Hair Replication Replaces Hair With a Tattoo
Cosmetic scalp pigmentation is a novel and permanent hair loss solution. But can hair replication stand the test of time?
Skin tattooing – permanent pigmentation of the scalp – is being used in studios and hair clinics as a technique to conceal hair loss. Like a pointillist painting, the sum of thousands of tiny dots creates a generalized impression of a full-haired but shaved head.
Men who prefer a very short "buzzed" or shaved hairstyle use this look. On them, the micro skin pigmentations replicate what the follicles would look like – if they were still there, actively producing hair. Women and men with longer hairstyles might use the technique to darken the scalp where they part thinner hair, or in a bald patch caused by something other than male or female pattern baldness. This effect is similar to topically applied concealers – except that tattoo hair replication will not wash out.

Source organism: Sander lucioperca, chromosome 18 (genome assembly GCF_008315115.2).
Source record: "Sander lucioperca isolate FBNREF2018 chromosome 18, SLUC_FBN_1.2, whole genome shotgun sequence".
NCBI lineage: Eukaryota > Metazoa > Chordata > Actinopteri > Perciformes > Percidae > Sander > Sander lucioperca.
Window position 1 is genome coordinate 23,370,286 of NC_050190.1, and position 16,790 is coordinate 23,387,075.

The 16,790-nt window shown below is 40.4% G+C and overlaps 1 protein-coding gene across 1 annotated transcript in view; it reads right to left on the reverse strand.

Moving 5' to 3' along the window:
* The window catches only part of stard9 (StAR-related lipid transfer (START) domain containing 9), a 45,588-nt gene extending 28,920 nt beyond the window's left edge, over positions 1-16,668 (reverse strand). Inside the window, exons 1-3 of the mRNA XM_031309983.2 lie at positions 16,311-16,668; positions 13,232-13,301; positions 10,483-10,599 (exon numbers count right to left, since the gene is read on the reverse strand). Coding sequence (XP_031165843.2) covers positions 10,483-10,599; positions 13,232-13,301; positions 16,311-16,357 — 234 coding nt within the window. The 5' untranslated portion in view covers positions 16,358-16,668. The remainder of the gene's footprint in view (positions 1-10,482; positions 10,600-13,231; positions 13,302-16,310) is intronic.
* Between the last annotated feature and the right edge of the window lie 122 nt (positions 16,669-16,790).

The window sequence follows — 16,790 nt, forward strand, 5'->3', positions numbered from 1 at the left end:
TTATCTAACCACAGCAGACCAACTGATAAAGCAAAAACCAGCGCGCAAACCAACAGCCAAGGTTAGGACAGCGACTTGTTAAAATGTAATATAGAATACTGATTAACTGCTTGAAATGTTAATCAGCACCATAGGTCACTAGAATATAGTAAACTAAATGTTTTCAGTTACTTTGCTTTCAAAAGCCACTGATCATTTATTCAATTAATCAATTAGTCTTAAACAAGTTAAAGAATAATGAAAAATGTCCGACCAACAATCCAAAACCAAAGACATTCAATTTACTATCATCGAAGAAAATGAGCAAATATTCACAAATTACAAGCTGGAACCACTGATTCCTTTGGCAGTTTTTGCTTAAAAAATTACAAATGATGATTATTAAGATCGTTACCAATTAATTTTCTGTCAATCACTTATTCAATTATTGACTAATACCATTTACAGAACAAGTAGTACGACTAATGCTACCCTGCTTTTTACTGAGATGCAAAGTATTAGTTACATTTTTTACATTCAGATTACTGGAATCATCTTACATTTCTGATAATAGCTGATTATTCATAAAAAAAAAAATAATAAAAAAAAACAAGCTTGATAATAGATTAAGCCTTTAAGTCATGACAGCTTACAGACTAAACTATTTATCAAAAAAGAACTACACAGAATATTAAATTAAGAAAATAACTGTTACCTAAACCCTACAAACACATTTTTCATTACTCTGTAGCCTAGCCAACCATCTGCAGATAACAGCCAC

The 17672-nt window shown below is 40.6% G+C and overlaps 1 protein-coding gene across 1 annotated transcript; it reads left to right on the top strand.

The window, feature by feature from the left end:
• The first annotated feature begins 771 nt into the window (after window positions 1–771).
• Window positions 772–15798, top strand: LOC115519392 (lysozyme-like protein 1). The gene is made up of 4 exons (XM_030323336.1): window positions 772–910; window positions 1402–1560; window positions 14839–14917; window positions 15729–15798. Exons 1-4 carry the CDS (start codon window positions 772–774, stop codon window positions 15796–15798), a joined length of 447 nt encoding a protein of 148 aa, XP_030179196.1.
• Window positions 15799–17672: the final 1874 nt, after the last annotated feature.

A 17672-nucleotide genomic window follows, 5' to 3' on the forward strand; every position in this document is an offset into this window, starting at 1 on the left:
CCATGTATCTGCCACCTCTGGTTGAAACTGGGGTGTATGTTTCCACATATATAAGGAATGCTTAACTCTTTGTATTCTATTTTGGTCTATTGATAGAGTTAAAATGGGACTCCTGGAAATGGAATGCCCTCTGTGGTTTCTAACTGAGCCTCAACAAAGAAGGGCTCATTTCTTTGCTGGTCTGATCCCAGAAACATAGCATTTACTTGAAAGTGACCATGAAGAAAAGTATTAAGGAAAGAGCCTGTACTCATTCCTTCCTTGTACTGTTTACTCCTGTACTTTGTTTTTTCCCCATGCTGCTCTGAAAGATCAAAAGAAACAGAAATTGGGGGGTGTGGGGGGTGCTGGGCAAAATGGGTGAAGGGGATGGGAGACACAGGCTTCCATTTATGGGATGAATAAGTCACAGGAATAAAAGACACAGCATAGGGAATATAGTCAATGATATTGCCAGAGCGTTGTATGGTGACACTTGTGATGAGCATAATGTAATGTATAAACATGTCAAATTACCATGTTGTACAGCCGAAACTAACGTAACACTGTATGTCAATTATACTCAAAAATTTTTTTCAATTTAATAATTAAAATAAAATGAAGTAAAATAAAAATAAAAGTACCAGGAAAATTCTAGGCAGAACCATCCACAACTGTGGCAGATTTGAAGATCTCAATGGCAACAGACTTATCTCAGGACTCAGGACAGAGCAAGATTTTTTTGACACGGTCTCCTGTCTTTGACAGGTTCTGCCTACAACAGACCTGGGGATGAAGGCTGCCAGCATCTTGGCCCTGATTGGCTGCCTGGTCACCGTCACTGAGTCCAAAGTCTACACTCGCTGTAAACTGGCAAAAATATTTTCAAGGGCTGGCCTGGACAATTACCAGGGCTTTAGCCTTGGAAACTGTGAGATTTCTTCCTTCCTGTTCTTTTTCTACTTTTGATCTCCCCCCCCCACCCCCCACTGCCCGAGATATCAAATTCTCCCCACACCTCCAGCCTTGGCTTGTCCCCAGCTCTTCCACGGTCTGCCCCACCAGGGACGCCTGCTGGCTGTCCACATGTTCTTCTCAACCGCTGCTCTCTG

To be clear, hair replication varies between companies providing the treatment and, arguably, from artist to artist. A poor execution would include an unnatural hairline, or the use of pigments and applications that would lead the hair replication to "bleed" and fade (turn green) with time. Some companies claim to have overcome these issues with newer dyes and application techniques.
As with a decision to get a tattoo anywhere else on the body, hair replication scalp pigmentation is a decision of relative permanence and should not be taken lightly. Removal is possible but at a cost. The individual needs to ask, "is this what I want the rest of my life?"
If the answer is a firm "yes," he or she needs to study the technique and its purveyors carefully before making that commitment and choosing this option.
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